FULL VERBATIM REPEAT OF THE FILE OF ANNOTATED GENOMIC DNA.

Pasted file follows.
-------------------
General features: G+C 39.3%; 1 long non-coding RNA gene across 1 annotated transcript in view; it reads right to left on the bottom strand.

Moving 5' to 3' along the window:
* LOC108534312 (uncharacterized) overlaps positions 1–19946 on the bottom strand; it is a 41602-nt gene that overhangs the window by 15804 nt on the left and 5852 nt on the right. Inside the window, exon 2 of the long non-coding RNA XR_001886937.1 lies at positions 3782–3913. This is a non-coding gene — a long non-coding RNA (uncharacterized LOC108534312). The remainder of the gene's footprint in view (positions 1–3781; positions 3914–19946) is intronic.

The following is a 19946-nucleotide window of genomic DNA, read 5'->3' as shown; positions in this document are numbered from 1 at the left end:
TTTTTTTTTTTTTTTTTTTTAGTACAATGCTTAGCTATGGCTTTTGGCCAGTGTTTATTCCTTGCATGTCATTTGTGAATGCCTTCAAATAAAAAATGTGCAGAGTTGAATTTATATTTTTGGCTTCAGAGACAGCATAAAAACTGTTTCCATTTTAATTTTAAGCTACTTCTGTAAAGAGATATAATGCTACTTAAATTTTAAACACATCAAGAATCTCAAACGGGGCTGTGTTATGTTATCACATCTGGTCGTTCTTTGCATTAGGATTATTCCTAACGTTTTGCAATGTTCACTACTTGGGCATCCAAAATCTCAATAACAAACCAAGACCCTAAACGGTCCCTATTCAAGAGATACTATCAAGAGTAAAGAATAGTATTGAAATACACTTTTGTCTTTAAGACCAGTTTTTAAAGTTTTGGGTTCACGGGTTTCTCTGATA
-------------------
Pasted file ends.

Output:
General features: G+C 39.3%; 1 long non-coding RNA gene across 1 annotated transcript in view; it reads right to left on the bottom strand.

Moving 5' to 3' along the window:
* LOC108534312 (uncharacterized) overlaps positions 1–19946 on the bottom strand; it is a 41602-nt gene that overhangs the window by 15804 nt on the left and 5852 nt on the right. Inside the window, exon 2 of the long non-coding RNA XR_001886937.1 lies at positions 3782–3913. This is a non-coding gene — a long non-coding RNA (uncharacterized LOC108534312). The remainder of the gene's footprint in view (positions 1–3781; positions 3914–19946) is intronic.

The following is a 19946-nucleotide window of genomic DNA, read 5'->3' as shown; positions in this document are numbered from 1 at the left end:
TTTTTTTTTTTTTTTTTTTTAGTACAATGCTTAGCTATGGCTTTTGGCCAGTGTTTATTCCTTGCATGTCATTTGTGAATGCCTTCAAATAAAAAATGTGCAGAGTTGAATTTATATTTTTGGCTTCAGAGACAGCATAAAAACTGTTTCCATTTTAATTTTAAGCTACTTCTGTAAAGAGATATAATGCTACTTAAATTTTAAACACATCAAGAATCTCAAACGGGGCTGTGTTATGTTATCACATCTGGTCGTTCTTTGCATTAGGATTATTCCTAACGTTTTGCAATGTTCACTACTTGGGCATCCAAAATCTCAATAACAAACCAAGACCCTAAACGGTCCCTATTCAAGAGATACTATCAAGAGTAAAGAATAGTATTGAAATACACTTTTGTCTTTAAGACCAGTTTTTAAAGTTTTGGGTTCACGGGTTTCTCTGATA